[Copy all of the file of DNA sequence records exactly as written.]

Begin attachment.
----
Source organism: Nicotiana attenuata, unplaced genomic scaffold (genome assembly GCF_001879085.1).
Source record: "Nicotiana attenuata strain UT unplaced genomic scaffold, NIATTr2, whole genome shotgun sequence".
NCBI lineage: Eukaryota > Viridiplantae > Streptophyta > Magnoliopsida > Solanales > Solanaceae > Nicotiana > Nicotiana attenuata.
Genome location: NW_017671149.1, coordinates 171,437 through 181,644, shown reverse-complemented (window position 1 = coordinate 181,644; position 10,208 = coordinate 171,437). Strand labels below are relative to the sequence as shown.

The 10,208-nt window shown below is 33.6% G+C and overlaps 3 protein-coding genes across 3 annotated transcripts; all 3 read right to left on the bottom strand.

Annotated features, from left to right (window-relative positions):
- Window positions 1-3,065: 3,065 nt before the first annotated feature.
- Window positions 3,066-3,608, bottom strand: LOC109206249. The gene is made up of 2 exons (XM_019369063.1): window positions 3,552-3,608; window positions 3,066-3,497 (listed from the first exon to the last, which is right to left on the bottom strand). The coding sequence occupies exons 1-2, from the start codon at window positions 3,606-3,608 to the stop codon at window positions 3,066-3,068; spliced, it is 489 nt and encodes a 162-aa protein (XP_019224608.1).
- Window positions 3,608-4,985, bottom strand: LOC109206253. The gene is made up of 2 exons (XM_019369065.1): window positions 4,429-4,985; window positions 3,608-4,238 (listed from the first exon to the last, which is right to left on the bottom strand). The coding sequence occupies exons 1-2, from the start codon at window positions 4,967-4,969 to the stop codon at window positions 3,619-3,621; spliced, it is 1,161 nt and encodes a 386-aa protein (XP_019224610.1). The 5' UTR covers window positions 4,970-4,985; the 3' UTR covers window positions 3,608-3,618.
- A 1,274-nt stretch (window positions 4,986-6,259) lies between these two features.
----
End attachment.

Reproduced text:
Source organism: Nicotiana attenuata, unplaced genomic scaffold (genome assembly GCF_001879085.1).
Source record: "Nicotiana attenuata strain UT unplaced genomic scaffold, NIATTr2, whole genome shotgun sequence".
NCBI lineage: Eukaryota > Viridiplantae > Streptophyta > Magnoliopsida > Solanales > Solanaceae > Nicotiana > Nicotiana attenuata.
Genome location: NW_017671149.1, coordinates 171,437 through 181,644, shown reverse-complemented (window position 1 = coordinate 181,644; position 10,208 = coordinate 171,437). Strand labels below are relative to the sequence as shown.

The 10,208-nt window shown below is 33.6% G+C and overlaps 3 protein-coding genes across 3 annotated transcripts; all 3 read right to left on the bottom strand.

Annotated features, from left to right (window-relative positions):
- Window positions 1-3,065: 3,065 nt before the first annotated feature.
- Window positions 3,066-3,608, bottom strand: LOC109206249. The gene is made up of 2 exons (XM_019369063.1): window positions 3,552-3,608; window positions 3,066-3,497 (listed from the first exon to the last, which is right to left on the bottom strand). The coding sequence occupies exons 1-2, from the start codon at window positions 3,606-3,608 to the stop codon at window positions 3,066-3,068; spliced, it is 489 nt and encodes a 162-aa protein (XP_019224608.1).
- Window positions 3,608-4,985, bottom strand: LOC109206253. The gene is made up of 2 exons (XM_019369065.1): window positions 4,429-4,985; window positions 3,608-4,238 (listed from the first exon to the last, which is right to left on the bottom strand). The coding sequence occupies exons 1-2, from the start codon at window positions 4,967-4,969 to the stop codon at window positions 3,619-3,621; spliced, it is 1,161 nt and encodes a 386-aa protein (XP_019224610.1). The 5' UTR covers window positions 4,970-4,985; the 3' UTR covers window positions 3,608-3,618.
- A 1,274-nt stretch (window positions 4,986-6,259) lies between these two features.